Heliodisplay. Over the years, display technology has been growing, from simple CRT to plasma screen. But now display technology has. 3D Holographic Projection: Systems & Solutions Experiential customer engagement Holographic display systems since This seemingly impossible technology is trademarked by IO2 Technology under the name “heliodisplay,” and can receive input from a.
|Published (Last):||6 November 2005|
|PDF File Size:||1.38 Mb|
|ePub File Size:||7.87 Mb|
|Price:||Free* [*Free Regsitration Required]|
How Things Work: Heliodisplay
The heliodisplay is an interactive planar display. Though the image technopogy projects appears much like a hologram, its inventors claim that it doesn’t use holographic technology, though it does use rear projection not lasers as originally reported to project its image.
It does not require any screen or substrate other than air to project its image, but it does eject a water-based vapour curtain for the image to be projected upon.
The curtain is produced using similar ultrasonic technology as used in foggers and comprises a number of columns of hleiodisplay. This curtain is sandwiched between curtains of clean air to create an acceptable screen.
Heliodisplay moves through a dozen metal plates and then comes out again. The exact details of its workings are unknown, pending patent applications. It works as a kind of floating touch screen, making it possible to manipulate images projected in air with your fingers, and can be connected to a computer using a standard VGA connection.
Though due to the turbulent nature of the curtain, not currently suitable as a workstation. The Heliodisplay is an invention by Chad Dyner, who built it as a 5-inch prototype in his apartment before founding IO2 technologies to further develop the product.
The Heliodisplay transforms water into a unique screen of fine vapour, suspended in mid-air to create a nearly invisible screen into which any image can be projected. The display can create a true 3D hologram effect when the right content is used.
Heliodisplay images are not holographic although they are free-space, employing a rear projection system in which images are captured onto a nearly invisible plane of transformed air. The audience see a floating mid-air image or video.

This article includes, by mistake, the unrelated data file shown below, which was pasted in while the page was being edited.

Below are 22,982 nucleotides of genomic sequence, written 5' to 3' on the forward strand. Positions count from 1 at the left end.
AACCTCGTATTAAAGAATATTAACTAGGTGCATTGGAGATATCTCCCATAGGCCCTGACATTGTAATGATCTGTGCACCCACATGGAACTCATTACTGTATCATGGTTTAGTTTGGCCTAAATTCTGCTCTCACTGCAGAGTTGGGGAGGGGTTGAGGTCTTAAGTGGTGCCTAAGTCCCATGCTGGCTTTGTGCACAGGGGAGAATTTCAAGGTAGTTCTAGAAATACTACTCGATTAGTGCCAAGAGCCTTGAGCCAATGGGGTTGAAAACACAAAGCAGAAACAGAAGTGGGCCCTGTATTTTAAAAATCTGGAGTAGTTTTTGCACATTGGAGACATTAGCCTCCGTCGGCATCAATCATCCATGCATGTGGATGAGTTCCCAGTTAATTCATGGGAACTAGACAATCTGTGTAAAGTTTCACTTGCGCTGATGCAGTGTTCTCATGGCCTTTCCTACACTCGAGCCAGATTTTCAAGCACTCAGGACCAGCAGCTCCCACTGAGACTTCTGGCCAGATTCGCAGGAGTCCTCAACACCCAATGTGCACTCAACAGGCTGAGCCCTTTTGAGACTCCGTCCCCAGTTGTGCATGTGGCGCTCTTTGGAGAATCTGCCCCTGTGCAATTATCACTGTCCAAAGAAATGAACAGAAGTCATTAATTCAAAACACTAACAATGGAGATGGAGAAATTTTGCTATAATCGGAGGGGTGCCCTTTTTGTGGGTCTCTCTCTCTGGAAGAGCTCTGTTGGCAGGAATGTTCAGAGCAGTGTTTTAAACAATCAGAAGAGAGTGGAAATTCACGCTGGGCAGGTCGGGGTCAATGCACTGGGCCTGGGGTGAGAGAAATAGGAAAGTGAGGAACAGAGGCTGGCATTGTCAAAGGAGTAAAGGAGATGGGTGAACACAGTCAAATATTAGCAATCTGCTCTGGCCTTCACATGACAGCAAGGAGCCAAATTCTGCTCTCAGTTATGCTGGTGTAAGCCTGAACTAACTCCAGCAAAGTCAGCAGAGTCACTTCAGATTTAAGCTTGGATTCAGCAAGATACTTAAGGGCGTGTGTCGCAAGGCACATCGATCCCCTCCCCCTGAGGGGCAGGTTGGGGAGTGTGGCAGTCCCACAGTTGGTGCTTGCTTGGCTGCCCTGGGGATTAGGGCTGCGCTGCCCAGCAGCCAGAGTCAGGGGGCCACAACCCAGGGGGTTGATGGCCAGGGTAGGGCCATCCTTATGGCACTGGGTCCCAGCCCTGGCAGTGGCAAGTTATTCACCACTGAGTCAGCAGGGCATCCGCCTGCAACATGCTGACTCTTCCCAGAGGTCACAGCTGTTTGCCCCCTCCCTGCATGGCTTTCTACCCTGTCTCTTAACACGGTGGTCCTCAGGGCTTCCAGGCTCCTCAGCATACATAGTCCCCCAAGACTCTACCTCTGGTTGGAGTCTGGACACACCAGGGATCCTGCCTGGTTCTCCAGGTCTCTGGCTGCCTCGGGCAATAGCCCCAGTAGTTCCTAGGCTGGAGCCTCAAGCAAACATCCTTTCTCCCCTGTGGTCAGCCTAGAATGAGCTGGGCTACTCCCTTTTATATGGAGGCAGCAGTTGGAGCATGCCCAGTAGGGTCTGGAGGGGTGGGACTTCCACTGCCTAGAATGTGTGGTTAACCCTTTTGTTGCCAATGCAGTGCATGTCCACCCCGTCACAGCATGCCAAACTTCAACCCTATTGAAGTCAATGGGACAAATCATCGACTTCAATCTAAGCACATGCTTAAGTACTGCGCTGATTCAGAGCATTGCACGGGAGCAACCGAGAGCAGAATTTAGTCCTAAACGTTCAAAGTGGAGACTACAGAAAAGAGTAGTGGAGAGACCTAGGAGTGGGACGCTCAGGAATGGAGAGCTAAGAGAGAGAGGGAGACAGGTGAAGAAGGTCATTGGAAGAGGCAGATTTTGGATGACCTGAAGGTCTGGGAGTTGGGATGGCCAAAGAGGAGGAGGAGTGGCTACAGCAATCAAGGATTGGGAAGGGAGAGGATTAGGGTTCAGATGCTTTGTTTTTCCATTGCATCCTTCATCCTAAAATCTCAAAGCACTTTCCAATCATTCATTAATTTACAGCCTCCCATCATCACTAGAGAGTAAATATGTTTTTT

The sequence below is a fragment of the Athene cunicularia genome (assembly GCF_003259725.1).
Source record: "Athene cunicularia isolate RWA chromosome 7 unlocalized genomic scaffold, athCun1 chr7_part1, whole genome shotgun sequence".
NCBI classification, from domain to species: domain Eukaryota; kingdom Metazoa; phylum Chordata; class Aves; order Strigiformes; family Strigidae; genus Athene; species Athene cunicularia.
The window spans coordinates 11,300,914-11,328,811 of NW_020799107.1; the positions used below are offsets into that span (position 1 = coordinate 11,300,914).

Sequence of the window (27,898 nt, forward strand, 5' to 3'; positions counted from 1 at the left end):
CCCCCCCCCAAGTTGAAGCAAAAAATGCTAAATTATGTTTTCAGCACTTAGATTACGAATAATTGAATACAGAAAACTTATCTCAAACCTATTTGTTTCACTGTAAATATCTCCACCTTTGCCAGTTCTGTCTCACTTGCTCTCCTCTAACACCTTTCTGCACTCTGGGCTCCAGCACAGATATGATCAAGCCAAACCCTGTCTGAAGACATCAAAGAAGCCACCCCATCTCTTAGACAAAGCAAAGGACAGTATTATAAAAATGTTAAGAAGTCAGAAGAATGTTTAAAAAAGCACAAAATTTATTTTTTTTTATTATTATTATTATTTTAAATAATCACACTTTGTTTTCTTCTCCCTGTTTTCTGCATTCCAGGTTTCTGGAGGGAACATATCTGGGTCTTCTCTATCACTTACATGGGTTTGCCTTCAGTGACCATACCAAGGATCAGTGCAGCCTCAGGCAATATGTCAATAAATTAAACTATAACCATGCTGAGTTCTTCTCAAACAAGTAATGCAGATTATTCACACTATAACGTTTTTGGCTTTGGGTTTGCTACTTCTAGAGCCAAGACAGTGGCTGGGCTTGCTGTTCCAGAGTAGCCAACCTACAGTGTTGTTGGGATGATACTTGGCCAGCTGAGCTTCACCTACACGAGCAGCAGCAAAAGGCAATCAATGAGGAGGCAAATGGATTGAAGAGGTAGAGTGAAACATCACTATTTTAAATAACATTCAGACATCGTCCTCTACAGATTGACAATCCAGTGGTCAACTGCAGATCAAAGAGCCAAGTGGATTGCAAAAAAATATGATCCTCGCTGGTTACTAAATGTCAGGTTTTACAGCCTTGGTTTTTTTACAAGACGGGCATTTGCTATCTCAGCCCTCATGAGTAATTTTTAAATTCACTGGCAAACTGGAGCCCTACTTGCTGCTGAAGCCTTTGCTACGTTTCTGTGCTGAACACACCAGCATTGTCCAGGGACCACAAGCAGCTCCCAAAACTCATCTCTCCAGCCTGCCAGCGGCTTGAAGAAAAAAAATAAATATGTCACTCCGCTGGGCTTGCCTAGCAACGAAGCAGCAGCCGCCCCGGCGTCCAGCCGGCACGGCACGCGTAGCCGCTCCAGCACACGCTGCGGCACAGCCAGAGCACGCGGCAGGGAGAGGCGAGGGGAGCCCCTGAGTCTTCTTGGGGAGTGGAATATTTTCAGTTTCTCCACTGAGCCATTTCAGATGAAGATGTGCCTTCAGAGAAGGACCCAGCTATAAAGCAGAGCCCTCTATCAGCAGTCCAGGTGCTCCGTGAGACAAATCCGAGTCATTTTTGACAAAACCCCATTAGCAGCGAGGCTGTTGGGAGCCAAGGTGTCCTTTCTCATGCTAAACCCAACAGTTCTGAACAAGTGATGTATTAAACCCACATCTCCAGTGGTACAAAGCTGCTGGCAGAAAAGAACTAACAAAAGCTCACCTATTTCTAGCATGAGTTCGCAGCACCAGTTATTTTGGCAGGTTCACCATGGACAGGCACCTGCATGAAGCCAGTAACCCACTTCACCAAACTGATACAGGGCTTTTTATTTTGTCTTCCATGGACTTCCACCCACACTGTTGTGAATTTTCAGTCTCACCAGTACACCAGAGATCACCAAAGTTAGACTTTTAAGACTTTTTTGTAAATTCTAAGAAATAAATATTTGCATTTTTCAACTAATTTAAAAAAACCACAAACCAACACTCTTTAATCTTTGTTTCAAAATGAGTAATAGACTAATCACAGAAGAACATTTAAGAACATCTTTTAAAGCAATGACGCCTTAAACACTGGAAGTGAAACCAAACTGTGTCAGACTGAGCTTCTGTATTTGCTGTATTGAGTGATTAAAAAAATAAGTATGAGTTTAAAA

These projected images and video are actually two-dimensional but appear 3D since there is no physical depth reference. Conventional displays have the benefit of being enclosed in a solid frame or case with lights shining directly towards the audience.
Heliodisplay projections are suspended in thin air, so you will notice some waviness to the screen stability and the intensity and clarity of the image is subject to ambient light conditions and optimisation of display settings. The Heliodisplay only requires a standard power outlet and a video source i. The system is compatible with most video sources currently available.
The Heliodisplay can be concealed i. Although Heliodisplay images are easily viewed in an office environment, this system is unique, and therefore has to compete with its surroundings, so contrast becomes paramount for optimal viewing.
Dark background emphasizes the contrast of the image and is highly encouraged when designing a location to view the display. Viewing any type of display in direct sunlight is almost impossible and also applies to the Heliodisplay.
Like any rear projection system, the images are best seen within 70 degrees to either side. Viewing requires no special glasses. The Heliodisplay uses no additives or chemicals, only plain tap water you can also use distilled water, ionized water or demineralised water if desired. The screen is safe for human interaction and will not cause any harm of any kind.
The current version of the Heliodisplay projects a 22″ to 42″ depending on model diagonal image that floats above the device.
Heliodisplay images are easily viewed in an office environment. Like any computer monitor or TV, images appear brighter the lower the ambient light. Also, just like viewing any computer monitor or TV, viewing a Heliodisplay image in direct sunlight is almost impossible. The Heliodisplay is interactive, like a virtual touchscreen.
A hand or finger can act as a mouse. Jeliodisplay special glove or pointing device is required. Just as you use a mouse to move the cursor on a traditional computer monitor, you can use your finger to move the cursor around the Heliodisplay image see: The Heliodisplay connects to a computer at least: Operating the device will not change a room’s environment, air quality or other conditions.
iO2 Technology / Holographic Systems and Solutions
Air comes into the device, is modified then ejected and illuminated to produce the image. Nothing is added to the air so there isn’t any harmful gas or liquid emitted from the device. Although the Heliodisplay uses lasers, the images are not holographic. The image is display into two-dimensional space i.
Heliodisplay images appear 3D when viewed from more than a few feet away because there is no physical jeliodisplay reference.
Images can be seen up to 75 degrees off aspect for a total viewing area of over degrees- similar to an LCD screen. Heliodisplay Published on Dec 12, Are you interested in this topic. Then mail to us immediately to get the full report.